This is the sixth in a series of position-by-position looks at the Patriots heading into free agency. Today's position: Running backs. Who's on the roster? Eric Kettani, Lousaka Polite, Stevan Ridley, Shane Vereen, Danny Woodhead. Patriots need level? 4 Position overview? The Patriots lead back the past two seasons, BenJarvus Green-Ellis, is a free agent. He wasn't outstanding in 2011 (often went down on first contact), but he's very sure-handed and dependable. Stevan Ridley's rookie season was promising. He's got more speed through the hole than Green-Ellis and is more elusive at the second level. Fumbling in consecutive games down the stretch was troubling, but that's something coaching and hard work can eliminate. Lousaka Polite and Eric Kettani are fullback types. Shane Vereen had an injury-plagued rookie year. Danny Woodhead is valuable and - when he's on - dangerous. Who's out there? Michael Bush, Raiders. A big, 6-2, 243-pounder whowill be 28 this summer. Has been the backup to Darren McFadden. A decent receiver who has one fumble in his last 414 carries. Mike Tolbert, Chargers. An absolute load at 5-9, 243, he can be elusive and - obviously - a pounder between the tackles. With teams going to more nickel and dime defenses, he's an able pass-catcher (54 catches last year) who can run over DBs if teams are preoccupied with trying to stop a passing attack. Cedric Benson, Bengals. Has fumbled 12 times in the past two seasons. He's on the downside and may be an option for depth but probably not much more even though he's been over 1,000 yards each of the past three seasons. Ryan Grant, Packers. Turns 30 this year and has lost a step but once was an explosive runner (over 1,200 yards in 2008 and 2009). BenJarvus Green-Ellis, Patriots. He's done quite a nice job for the Patriots but he can't expect to get a cash windfall here as a free agent. Peyton Hillis, Browns. He's only 26, but after an outstanding 2010 he got goofy and problematic in Cleveland in 2011. If he sits on the shelf a while, the Patriots may have a look. Other names of note? Kevin Faulk, Ronnie Brown, Mewelde Moore, Tim Hightower. Free agent forecast? If Green-Ellis signs elsewhere, look for the Patriots to hire a veteran a la Fred Taylor as security in case Ridley and Vereen prove unreliable.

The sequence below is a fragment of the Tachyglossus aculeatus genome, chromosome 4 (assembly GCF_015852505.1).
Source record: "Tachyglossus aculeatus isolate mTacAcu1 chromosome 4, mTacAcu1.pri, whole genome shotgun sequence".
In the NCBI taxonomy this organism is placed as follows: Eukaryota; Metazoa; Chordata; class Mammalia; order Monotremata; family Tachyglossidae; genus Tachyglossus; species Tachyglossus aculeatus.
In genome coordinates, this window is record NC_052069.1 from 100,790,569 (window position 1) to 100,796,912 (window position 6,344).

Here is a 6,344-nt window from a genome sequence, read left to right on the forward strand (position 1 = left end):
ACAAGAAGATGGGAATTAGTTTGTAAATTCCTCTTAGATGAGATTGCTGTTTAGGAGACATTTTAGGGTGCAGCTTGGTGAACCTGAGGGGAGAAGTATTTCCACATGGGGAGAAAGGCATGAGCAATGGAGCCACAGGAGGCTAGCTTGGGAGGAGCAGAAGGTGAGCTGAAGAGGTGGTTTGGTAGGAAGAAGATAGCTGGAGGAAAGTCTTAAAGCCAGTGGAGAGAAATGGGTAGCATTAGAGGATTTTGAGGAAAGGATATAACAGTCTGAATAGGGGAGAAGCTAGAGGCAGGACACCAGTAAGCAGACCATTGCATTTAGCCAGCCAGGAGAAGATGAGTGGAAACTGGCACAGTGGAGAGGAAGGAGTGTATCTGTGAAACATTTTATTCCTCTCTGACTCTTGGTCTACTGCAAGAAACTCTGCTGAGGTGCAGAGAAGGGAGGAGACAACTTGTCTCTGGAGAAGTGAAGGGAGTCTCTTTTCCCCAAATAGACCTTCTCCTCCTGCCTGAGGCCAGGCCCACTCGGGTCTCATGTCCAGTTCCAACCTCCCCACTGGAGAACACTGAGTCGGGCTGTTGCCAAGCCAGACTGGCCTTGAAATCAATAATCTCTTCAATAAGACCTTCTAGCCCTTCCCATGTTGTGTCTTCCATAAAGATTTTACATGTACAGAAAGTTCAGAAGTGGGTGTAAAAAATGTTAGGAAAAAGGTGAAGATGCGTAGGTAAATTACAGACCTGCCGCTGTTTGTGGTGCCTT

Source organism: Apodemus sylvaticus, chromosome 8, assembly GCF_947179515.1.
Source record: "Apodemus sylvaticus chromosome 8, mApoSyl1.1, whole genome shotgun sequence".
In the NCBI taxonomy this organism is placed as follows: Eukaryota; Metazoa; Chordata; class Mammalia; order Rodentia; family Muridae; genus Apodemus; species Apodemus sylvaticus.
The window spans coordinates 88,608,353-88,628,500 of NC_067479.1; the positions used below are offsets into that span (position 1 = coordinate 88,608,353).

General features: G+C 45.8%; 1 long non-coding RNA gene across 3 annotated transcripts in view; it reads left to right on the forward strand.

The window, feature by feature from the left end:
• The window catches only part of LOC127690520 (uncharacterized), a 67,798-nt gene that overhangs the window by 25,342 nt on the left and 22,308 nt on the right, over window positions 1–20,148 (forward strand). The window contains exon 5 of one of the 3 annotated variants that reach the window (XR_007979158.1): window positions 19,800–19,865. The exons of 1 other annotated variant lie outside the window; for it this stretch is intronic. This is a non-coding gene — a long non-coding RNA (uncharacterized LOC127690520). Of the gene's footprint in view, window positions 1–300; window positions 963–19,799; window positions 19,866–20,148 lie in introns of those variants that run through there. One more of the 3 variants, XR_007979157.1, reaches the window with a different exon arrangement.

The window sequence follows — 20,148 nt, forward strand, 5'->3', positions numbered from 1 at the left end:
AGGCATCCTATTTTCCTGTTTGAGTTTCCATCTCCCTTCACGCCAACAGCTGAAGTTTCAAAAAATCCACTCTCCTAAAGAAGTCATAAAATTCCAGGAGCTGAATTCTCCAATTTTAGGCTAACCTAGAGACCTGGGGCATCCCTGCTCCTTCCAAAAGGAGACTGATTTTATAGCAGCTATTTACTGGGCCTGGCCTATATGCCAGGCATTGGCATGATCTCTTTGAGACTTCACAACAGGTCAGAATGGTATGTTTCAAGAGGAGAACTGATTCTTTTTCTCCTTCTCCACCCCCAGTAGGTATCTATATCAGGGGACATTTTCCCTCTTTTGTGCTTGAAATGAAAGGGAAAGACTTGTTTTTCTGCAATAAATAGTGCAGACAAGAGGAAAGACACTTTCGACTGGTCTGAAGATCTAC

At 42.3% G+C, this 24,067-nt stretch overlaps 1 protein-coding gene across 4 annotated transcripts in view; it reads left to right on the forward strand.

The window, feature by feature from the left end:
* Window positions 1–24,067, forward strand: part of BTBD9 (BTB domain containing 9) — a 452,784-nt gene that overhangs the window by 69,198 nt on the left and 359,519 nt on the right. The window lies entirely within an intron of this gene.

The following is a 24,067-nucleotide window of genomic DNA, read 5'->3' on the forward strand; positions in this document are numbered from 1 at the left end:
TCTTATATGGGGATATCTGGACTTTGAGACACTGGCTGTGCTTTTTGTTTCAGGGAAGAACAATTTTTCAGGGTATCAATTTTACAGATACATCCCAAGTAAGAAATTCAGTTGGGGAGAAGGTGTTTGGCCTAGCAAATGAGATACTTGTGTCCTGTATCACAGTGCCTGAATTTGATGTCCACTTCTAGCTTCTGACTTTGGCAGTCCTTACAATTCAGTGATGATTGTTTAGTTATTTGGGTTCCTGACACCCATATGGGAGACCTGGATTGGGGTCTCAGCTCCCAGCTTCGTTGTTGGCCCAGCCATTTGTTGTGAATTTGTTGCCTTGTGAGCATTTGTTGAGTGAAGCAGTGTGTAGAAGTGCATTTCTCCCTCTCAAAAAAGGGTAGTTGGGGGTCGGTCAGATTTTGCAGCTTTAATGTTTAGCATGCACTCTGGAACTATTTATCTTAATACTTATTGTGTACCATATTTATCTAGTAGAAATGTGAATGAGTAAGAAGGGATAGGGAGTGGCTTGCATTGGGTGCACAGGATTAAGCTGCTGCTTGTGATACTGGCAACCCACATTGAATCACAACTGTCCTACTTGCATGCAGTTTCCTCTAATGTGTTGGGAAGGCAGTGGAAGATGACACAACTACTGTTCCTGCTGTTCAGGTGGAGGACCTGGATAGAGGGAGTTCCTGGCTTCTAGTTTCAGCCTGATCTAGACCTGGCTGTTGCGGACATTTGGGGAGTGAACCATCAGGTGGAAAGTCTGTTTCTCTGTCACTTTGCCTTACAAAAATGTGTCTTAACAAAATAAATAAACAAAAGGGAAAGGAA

Isaiah Thomas isn't a starter for the Eastern Conference All-Star team. But A. Sherrod Blakely expects it to be more motivation for the Celtics point guard.
BOSTON -- “I didn’t feel that love after I made a pitching change in the sixth inning,” Terry Francona said after a 45-second standing ovation from Boston fans upon receiving the MLB Manager of the Year award from the BBWAA Thursday.
It’s without question the love for Francona runs deep in the city. Why wouldn’t it? He was the leader in breaking the 86-year old curse, and wound up winning another World Series title for Boston three years later.
Actually, he was more of a co-leader, working alongside the same person who won the MLB Executive of the Year honors from the BBWAA for 2016.
Theo Epstein -- who received an ovation 17 seconds shorter than Francona, but who’s counting -- reminisced about the Red Sox ownership group that took a chance on a young kid who wasn’t necessarily the ideal candidate to take over as GM of a team, but now that’s helped him build the Chicago Cubs into a winning franchise and establish a great working environment.
This October marks 13 years since the ’04 championship, 10 years since ’07 and six years since the pair left Boston. Without question they’ve left their mark on the city and forever changed Red Sox baseball.
And while the fans showed their undying gratitude for Francona with an ovation almost as long as his acceptance speech, the Indians manager recognized the favor the current Red Sox brass has done for him.
“I’d like to thank Dave Dombrowski and the Red Sox for getting Chris Sale the hell out of the Central Division,” Francona said.